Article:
How to Handle Unwitnessed Accidents

What should you do if an employee claims to have been injured at work, yet there are no witnesses, the claim seems suspicious and the circumstances just don’t add up? First, it is very important to remember that only a small percentage of workers’ comp claims are actually fraudulent. However, unwitnessed accidents can become the most expensive claims because the employees who do file them know how to work the system. The best approach is to prevent such claims in the first place.


1- Provide each new employee with information on your workers’ comp program. This should include a clear statement noting that while you pay legitimate claims quickly and fairly, you will investigate all questionable claims thoroughly.


2- Immediately look for red flags if you receive a report that an accident has occurred. These can include accidents occurring with no witnesses and/or accidents occurring around the opening dates of local hunting season, school vacation, etc.


3- Talk with anyone and everyone who might have been or should have been in the area at the time of the alleged incident. Often, these people will explain they did not see an accident, or they may report that they did not see “any indication” of an accident actually occurring, which should raise a red flag. For example, a witness might see an employee right after an alleged accident and note an absence of anything unusual. This information is useful and indicates you need to investigate further.


4- Look for signs of potential fraud later on such as notes from the employee’s physician saying the employee needs to be out of work for an unreasonably long period of time while finding that the employee is never at home when you call, etc. Make sure to compare the proposed length of time out of work with disability duration guidelines. Signs of fraud can be seen at many times during the course of a claim, not just at the time the claim is filed.


5- Require every injured employee to visit your company physician or clinic to verify the extent of the injury. Your physician should then communicate directly with the employee’s physician unless precluded by state law. Often, when the employee’s physician receives this type of inquiry, he or she will release the employee back to work if the original directive for time off work was excessive. Explaining illogical medical reasons for excessive time out of work is more difficult when a doctor is speaking with another doctor.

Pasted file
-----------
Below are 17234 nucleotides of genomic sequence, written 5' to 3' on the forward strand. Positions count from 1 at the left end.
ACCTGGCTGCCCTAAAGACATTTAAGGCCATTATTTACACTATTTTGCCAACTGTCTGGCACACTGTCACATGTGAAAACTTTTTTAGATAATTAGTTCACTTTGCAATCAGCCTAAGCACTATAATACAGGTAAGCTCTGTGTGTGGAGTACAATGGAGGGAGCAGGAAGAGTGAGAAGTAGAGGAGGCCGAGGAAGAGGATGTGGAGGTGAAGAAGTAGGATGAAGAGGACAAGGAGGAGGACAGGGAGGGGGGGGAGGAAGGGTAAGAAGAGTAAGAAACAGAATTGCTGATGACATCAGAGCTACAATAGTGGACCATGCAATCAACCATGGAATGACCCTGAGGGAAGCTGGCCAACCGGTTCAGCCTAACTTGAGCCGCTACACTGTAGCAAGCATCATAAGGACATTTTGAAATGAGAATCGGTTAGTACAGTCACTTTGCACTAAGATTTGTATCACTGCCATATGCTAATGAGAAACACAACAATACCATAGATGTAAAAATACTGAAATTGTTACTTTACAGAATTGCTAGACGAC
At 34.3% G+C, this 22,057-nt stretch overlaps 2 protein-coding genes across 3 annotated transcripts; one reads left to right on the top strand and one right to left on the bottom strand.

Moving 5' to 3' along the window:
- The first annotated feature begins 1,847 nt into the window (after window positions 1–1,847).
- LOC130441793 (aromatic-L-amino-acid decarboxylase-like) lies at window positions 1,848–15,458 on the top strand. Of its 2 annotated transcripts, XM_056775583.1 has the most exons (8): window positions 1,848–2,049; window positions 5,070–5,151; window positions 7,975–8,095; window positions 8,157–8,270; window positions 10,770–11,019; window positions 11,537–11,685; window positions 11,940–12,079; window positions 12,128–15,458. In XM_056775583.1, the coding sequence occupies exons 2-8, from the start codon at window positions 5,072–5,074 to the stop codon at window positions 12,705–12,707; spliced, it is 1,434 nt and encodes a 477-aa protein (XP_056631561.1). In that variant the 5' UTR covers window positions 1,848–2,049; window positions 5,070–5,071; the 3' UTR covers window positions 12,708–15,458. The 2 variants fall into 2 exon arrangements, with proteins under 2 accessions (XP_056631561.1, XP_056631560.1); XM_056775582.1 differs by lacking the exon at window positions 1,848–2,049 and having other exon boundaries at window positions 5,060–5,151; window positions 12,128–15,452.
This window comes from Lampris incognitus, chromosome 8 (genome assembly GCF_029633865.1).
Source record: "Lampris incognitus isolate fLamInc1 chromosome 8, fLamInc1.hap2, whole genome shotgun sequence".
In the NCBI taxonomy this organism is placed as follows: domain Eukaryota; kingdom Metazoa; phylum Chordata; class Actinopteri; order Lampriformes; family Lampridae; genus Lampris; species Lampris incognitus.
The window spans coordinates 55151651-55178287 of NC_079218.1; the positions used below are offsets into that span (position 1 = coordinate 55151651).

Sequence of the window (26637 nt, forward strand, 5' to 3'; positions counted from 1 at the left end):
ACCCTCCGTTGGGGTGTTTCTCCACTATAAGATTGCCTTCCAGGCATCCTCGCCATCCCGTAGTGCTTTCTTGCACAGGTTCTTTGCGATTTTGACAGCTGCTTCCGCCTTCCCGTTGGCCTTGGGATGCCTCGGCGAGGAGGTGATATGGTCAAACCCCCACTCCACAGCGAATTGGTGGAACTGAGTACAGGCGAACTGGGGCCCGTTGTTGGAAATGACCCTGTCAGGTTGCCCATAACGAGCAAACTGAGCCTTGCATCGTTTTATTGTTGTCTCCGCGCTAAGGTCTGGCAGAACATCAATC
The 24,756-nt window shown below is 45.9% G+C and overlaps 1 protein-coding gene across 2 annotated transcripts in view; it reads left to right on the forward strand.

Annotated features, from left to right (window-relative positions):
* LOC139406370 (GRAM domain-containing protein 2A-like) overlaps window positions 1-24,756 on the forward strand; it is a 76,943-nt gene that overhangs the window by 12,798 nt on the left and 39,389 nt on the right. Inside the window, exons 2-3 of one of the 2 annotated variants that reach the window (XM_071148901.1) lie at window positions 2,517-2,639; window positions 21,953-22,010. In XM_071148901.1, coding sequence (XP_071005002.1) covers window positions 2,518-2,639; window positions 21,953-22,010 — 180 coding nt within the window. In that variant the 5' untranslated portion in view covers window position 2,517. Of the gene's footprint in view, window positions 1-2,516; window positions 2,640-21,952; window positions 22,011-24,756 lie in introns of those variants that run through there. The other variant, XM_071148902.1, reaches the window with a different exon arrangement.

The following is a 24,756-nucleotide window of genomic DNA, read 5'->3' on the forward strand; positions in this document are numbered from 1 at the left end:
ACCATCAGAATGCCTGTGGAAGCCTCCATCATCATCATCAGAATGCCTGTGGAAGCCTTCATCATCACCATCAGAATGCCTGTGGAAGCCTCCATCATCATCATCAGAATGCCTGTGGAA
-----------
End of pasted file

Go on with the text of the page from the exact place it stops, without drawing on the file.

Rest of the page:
6- Share your concerns about possible fraud with your adjuster and ask them to investigate the claims. Many adjusters do not investigate aggressively for a variety of reasons such being criticized for spending the extra money even though you have a cost reimbursable insurance program meaning your company pays for all expenses. Arrange to have surveillance conducted over a period of time, not just one day so you don’t have to defend against “good day, bad day syndrome.” It is important to work with your corporate counsel in arranging surveillance to make sure you do not violate any laws. If you have to, have corporate counsel hire an investigator directly so the company is in a better position to defend any other claims that may arise from this claim.


7- Don’t cut corners on the investigation of this claim. These claims can be large and costly. For example, if I am looking at a $100,000 claim that is suspicious, I may spend $10,000 on the investigation. I do not set an arbitrary cut-off number; I look at it as “investing” in the workers’ comp cost containment program. Take a “Can DO” approach. This is not the claim to reduce expenses on – reduce expenses on another claim rather than the phantom accident. Fortunately, there are not a lot of these claims, but you will need to work the few phantom claims you have aggressively. It is a huge deterrent to the next person that tries to file this type of claim.



For more cost-saving tips go to WC Cost Reduction Tips. Show the REAL cost of workers’ comp with the Real Cost Calculator. Workers’ Comp Kit® is a web-based online Assessment, Benchmarking and Cost Containment system for employers. Do not use this information without independent verification. All state laws are different. Consult with your corporate legal counsel before implementing any cost containment programs. ©2008 Amaxx Risk Solutions, Inc. All rights reserved under International Copyright Law. If you would like permission to reprint this material, contact


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